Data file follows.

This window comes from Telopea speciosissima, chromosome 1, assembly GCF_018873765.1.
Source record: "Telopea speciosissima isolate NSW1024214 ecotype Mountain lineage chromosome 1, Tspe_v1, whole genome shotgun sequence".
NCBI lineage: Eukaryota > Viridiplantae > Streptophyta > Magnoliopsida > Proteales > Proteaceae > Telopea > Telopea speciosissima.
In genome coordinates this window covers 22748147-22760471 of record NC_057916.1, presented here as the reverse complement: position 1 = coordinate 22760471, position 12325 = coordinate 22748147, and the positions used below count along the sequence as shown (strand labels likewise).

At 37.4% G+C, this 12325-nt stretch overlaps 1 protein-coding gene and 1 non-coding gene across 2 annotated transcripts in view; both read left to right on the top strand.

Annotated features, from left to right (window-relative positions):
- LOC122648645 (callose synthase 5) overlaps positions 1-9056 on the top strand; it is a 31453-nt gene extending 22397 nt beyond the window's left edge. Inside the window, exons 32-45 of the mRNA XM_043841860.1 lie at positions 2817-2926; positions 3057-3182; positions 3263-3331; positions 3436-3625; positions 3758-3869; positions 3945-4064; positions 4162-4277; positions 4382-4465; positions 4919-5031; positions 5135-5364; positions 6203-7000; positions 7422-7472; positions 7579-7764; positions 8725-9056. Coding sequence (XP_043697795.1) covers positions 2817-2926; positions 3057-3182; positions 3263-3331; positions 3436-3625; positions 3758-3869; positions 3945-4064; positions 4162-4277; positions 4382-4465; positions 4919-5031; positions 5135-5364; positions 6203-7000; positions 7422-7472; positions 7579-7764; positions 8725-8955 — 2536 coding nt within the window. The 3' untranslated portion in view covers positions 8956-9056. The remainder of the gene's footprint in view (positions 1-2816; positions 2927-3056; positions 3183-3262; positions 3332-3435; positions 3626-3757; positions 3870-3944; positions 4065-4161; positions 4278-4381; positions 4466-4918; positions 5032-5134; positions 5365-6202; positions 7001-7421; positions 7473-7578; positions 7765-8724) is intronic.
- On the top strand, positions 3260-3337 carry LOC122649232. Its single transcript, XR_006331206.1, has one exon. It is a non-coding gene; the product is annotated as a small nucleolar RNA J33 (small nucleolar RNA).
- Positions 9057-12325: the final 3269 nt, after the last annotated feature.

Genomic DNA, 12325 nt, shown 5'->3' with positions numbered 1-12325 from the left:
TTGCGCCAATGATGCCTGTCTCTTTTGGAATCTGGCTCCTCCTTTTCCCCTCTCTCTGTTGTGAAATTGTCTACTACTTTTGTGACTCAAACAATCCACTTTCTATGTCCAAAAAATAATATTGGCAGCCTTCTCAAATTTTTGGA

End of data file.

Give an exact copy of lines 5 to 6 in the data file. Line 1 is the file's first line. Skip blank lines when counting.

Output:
At 37.4% G+C, this 12325-nt stretch overlaps 1 protein-coding gene and 1 non-coding gene across 2 annotated transcripts in view; both read left to right on the top strand.

Annotated features, from left to right (window-relative positions):